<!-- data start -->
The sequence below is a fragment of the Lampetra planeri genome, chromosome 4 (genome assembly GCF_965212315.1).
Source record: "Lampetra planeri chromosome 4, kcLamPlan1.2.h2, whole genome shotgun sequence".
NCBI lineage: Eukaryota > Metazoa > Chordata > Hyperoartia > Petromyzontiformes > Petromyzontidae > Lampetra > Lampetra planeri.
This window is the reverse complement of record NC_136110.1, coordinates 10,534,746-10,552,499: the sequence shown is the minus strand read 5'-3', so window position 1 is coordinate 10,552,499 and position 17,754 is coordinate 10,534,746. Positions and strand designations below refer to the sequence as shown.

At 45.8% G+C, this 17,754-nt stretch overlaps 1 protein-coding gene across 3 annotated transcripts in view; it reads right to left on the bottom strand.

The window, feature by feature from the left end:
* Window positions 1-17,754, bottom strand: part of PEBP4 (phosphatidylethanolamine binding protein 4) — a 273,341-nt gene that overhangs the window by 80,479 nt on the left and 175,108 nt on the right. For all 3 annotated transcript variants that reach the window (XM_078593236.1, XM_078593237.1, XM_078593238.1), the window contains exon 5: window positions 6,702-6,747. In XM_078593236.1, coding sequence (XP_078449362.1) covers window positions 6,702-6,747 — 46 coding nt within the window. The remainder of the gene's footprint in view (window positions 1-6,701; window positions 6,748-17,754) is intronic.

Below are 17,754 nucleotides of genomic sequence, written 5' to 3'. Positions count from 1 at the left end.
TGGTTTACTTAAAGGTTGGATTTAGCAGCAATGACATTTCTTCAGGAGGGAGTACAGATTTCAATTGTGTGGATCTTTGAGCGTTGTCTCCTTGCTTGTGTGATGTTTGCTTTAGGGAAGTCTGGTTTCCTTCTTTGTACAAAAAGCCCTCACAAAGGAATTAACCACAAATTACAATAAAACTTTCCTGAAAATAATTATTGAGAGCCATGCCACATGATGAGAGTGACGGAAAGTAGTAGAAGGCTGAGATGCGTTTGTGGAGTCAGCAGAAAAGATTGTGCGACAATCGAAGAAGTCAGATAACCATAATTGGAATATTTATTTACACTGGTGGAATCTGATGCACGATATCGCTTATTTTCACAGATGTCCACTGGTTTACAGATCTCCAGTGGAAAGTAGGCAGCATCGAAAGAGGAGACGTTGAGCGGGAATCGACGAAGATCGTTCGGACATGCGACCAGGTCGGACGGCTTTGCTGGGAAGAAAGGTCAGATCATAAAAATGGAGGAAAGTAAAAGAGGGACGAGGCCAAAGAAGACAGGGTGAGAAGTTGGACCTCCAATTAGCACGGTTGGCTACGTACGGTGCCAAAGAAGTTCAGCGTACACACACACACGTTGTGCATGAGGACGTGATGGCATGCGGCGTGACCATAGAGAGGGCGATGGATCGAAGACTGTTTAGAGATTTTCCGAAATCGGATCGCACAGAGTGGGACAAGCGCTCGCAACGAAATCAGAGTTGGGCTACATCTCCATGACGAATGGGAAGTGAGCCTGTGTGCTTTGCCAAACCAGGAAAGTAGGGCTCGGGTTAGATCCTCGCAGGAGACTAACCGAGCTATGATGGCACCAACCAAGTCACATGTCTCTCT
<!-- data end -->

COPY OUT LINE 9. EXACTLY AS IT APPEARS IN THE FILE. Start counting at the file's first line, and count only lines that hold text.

TGGTTTACTTAAAGGTTGGATTTAGCAGCAATGACATTTCTTCAGGAGGGAGTACAGATTTCAATTGTGTGGATCTTTGAGCGTTGTCTCCTTGCTTGTGTGATGTTTGCTTTAGGGAAGTCTGGTTTCCTTCTTTGTACAAAAAGCCCTCACAAAGGAATTAACCACAAATTACAATAAAACTTTCCTGAAAATAATTATTGAGAGCCATGCCACATGATGAGAGTGACGGAAAGTAGTAGAAGGCTGAGATGCGTTTGTGGAGTCAGCAGAAAAGATTGTGCGACAATCGAAGAAGTCAGATAACCATAATTGGAATATTTATTTACACTGGTGGAATCTGATGCACGATATCGCTTATTTTCACAGATGTCCACTGGTTTACAGATCTCCAGTGGAAAGTAGGCAGCATCGAAAGAGGAGACGTTGAGCGGGAATCGACGAAGATCGTTCGGACATGCGACCAGGTCGGACGGCTTTGCTGGGAAGAAAGGTCAGATCATAAAAATGGAGGAAAGTAAAAGAGGGACGAGGCCAAAGAAGACAGGGTGAGAAGTTGGACCTCCAATTAGCACGGTTGGCTACGTACGGTGCCAAAGAAGTTCAGCGTACACACACACACGTTGTGCATGAGGACGTGATGGCATGCGGCGTGACCATAGAGAGGGCGATGGATCGAAGACTGTTTAGAGATTTTCCGAAATCGGATCGCACAGAGTGGGACAAGCGCTCGCAACGAAATCAGAGTTGGGCTACATCTCCATGACGAATGGGAAGTGAGCCTGTGTGCTTTGCCAAACCAGGAAAGTAGGGCTCGGGTTAGATCCTCGCAGGAGACTAACCGAGCTATGATGGCACCAACCAAGTCACATGTCTCTCT